Friday, July 28, 2017

The Innocents Abroad - Mark Twain

One of the greatest (the greatest?) American literary humorists takes his traveling bag on a tour of western Europe, the Middle East, and back across Mediterranean Africa. As William Dean Howells noted in a contemporary review of the work, Twain lampoons the "standard shams of travel" which are sometimes forgotten by the tourist. It is somewhat refreshing to know that such standard shams were experienced one hundred and fifty years ago, as they are today. In Twain's expert cynicism such shams sparkle. Tour guides he notes, are all the same - even referring to a never-ending stream of them by a single name: Ferguson. Each city, Venice, Paris, Constantinople has its own Ferguson. Some of the standard discomforts are enjoyable, some intolerable: the French seem to no way grasp the use of soap.Yet, Mr Twain's most withering gaze is turned towards his fellow travelers; all well on their way to becoming professional bores.

In both his compatriots and his destinations it is not the expected, but the unexpected which is so illuminating and invigorating. When stuck under quarantine outside Athens, they quietly slip ashore for a moonlit excursion up to Parthenon and through town. A journey across Sinai is at turns exhausting and a space for mental relaxation. Throughout, Twain's irony and humor shines. The Innocents, protestant Americans with seemingly no history, are alternately lost among, overwhelmed by, and totally incapable of grasping the significance and even occasional absurdity of civilizations tempered by time. The new world and old collide, revealing humor and transcendence in both.

Sunday, July 9, 2017

A Stillness at Appomattox - Bruce Catton

A masterpiece of narrative history, Bruce Catton's third installment of his Army of the Potomac trilogy covers the final year campaign of US Grant's push to finally defeat Robert E Lee's Army of Northern Virginia and the Confederacy itself. Catton's prose sparkles. Whether he is recounting Washington high society, the tangled Battle of the Wilderness, or the horrible farce that was the Battle of the Crater, he brings the reader back, now more than 150 years to what Shelby Foote has called the crucible of the American experience. Sadly, narrative history and rigorous academic history have largely parted ways since Catton's time. While this may have saved readers a good-many insufferable bores, if it has also robbed us of history of this caliber, then we are the worse for it. Under Catton's pen the history of the Civil War sparkles and its immediacy lives on.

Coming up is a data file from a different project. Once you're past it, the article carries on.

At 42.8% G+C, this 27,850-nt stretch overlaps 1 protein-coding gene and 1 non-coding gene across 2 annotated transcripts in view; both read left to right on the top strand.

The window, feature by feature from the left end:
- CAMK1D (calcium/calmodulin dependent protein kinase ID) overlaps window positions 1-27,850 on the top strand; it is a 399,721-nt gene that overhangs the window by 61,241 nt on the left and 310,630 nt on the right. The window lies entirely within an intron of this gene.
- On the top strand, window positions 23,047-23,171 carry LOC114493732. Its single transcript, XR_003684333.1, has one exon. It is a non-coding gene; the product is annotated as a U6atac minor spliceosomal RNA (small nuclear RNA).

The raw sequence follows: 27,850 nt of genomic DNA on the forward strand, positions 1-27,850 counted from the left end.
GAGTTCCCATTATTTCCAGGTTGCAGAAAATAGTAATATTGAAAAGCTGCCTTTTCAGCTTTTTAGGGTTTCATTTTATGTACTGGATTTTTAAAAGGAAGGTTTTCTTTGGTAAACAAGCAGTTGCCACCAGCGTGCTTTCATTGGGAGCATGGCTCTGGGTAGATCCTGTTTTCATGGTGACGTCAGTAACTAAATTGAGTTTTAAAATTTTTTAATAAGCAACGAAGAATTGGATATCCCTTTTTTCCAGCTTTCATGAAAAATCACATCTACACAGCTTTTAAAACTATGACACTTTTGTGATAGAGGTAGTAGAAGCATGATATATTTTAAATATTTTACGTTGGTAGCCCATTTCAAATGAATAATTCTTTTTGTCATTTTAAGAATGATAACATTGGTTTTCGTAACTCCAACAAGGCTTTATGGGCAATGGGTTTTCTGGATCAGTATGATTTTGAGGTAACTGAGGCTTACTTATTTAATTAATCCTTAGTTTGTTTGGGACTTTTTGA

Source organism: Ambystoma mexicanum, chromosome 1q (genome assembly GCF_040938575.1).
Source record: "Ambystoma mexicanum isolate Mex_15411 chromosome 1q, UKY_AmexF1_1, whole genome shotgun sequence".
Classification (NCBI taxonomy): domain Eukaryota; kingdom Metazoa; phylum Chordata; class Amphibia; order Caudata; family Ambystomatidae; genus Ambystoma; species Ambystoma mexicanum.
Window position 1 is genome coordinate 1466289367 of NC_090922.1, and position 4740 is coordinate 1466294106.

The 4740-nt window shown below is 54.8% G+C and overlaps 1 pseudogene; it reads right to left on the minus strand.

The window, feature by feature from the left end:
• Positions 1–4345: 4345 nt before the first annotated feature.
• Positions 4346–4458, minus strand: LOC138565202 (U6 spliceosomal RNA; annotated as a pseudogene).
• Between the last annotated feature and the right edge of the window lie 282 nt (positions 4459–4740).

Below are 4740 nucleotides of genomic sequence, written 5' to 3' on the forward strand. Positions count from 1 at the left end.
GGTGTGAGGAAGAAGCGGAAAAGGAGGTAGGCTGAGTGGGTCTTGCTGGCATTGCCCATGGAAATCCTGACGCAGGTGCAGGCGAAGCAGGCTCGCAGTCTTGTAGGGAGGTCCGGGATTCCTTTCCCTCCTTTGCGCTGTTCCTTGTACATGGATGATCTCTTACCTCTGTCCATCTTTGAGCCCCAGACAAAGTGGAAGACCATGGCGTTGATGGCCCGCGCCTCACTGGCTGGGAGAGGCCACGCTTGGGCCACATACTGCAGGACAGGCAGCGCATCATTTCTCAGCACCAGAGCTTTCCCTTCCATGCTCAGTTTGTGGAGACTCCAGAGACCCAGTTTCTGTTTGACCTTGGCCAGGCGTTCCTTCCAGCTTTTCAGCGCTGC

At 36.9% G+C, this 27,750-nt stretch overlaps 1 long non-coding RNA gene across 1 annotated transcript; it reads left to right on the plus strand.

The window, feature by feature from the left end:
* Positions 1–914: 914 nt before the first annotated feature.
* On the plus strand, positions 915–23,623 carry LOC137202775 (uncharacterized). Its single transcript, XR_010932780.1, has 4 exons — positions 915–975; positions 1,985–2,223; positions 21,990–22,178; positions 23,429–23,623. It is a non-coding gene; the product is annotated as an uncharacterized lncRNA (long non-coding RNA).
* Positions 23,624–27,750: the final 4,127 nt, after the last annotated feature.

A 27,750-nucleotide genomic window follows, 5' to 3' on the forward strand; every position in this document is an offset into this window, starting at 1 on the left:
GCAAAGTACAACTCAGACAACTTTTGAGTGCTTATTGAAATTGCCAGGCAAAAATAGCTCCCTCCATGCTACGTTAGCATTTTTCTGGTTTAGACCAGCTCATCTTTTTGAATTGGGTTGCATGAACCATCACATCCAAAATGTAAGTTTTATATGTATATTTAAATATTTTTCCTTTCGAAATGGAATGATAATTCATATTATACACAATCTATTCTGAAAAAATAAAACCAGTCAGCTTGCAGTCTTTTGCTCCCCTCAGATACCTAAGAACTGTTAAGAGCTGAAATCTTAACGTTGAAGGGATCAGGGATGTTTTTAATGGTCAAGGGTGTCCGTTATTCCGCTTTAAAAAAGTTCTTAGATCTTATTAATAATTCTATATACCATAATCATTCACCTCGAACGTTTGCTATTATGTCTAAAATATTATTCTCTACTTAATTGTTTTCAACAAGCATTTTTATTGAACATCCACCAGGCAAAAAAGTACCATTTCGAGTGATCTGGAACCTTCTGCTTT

The Executioner's Song - Norman Mailer

Mailer's magnum opus (one of them, anyway) about Mark Gary Gilmore's life in detention, two murders in Provo, Utah, and choice to die at the hands of the United States government rather than extend his life in prison through indefinite appeal. Mailer's work is exhaustive to say the least. Years of interviews and research led him to write a 1,000-plus page 'true novel' which may provide the closest approximation of a person's complicated personality in a work of reportage. It is only one account, but the reader does feel that he or she knows the man that was Gary Gilmore. What is less certain, and left as a pressing question by Mailer, is how do we measure the effect of one person's life on those surrounding them. Through his acts of violence Gilmore enabled his reach to expand ever outwards, drawing an almost global network of people into his story. Mailer's gift for storytelling is, among his other strengths, that he allows Gilmore and those surrounding him to be complete, fallible, bewildering humans. Mailer's lack of moralizing throughout a distinctly morally-tinged story may itself be a type of moralizing on the violence of individuals and of the state. For drawing what appears to be a complete world, Mailer's work is a triumph.